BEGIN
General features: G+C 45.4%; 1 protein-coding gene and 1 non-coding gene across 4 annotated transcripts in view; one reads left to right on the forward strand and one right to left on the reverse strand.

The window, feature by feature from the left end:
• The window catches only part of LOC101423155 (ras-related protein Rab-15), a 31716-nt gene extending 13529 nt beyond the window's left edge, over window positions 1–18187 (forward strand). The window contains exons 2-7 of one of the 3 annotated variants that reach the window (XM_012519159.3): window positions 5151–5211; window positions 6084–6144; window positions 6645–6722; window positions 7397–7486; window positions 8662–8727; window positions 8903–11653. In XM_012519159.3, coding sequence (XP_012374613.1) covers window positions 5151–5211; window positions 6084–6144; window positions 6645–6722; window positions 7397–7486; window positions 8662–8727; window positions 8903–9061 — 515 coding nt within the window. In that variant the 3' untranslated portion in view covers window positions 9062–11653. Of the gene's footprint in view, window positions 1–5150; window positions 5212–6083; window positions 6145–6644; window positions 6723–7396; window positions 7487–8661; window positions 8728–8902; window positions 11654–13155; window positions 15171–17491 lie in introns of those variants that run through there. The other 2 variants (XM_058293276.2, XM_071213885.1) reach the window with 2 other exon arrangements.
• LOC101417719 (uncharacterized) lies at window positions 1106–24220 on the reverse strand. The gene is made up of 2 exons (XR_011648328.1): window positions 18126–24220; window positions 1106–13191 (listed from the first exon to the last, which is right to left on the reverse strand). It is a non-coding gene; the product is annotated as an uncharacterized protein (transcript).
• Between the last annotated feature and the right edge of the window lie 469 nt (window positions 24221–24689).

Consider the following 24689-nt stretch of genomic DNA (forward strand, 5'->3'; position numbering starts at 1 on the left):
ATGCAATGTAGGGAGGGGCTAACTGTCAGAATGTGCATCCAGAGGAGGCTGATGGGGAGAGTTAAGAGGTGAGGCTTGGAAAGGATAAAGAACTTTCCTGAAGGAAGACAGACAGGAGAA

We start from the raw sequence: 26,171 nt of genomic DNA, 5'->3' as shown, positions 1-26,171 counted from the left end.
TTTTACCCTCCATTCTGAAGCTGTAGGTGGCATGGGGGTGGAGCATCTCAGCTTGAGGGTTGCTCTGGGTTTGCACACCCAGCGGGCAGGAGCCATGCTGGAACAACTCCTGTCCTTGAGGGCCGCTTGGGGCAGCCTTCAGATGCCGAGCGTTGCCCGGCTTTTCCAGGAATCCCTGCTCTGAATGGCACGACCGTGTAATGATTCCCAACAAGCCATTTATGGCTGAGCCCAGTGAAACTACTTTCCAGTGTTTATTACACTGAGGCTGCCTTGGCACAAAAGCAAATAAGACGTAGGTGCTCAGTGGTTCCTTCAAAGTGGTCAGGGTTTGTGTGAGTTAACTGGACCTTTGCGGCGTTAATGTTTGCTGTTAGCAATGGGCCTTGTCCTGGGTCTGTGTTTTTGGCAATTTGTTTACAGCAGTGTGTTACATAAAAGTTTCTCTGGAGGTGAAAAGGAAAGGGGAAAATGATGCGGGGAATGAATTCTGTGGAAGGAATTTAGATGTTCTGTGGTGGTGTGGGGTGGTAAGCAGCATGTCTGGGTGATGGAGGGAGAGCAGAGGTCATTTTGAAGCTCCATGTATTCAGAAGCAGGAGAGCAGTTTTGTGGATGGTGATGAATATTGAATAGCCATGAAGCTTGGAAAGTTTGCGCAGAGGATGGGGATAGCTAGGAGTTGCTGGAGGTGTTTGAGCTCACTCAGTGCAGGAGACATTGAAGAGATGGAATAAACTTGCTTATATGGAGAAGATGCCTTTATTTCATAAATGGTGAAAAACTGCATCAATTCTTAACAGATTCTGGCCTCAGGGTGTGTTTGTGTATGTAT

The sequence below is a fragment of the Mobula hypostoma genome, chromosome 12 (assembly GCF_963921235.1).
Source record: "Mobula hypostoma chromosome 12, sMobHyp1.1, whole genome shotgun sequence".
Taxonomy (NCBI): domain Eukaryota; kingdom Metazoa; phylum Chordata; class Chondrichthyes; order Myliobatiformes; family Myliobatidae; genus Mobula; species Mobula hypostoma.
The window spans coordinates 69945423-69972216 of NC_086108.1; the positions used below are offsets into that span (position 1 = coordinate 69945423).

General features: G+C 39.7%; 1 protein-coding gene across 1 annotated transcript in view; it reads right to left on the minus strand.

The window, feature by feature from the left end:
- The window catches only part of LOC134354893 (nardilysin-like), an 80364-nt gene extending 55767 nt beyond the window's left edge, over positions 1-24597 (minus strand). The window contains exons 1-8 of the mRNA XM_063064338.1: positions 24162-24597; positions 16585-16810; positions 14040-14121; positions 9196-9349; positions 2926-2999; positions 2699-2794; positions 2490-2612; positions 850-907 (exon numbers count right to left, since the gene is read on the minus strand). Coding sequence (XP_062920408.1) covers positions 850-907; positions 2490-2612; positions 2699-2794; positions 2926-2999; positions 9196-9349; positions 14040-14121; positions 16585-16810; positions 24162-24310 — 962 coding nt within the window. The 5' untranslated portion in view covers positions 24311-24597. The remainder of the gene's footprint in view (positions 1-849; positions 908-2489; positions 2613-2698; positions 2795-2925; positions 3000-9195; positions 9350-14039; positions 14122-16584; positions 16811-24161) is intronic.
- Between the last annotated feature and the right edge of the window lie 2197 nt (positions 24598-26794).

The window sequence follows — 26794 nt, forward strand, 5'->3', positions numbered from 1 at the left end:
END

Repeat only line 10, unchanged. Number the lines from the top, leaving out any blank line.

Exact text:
The sequence below is a fragment of the Mobula hypostoma genome, chromosome 12 (assembly GCF_963921235.1).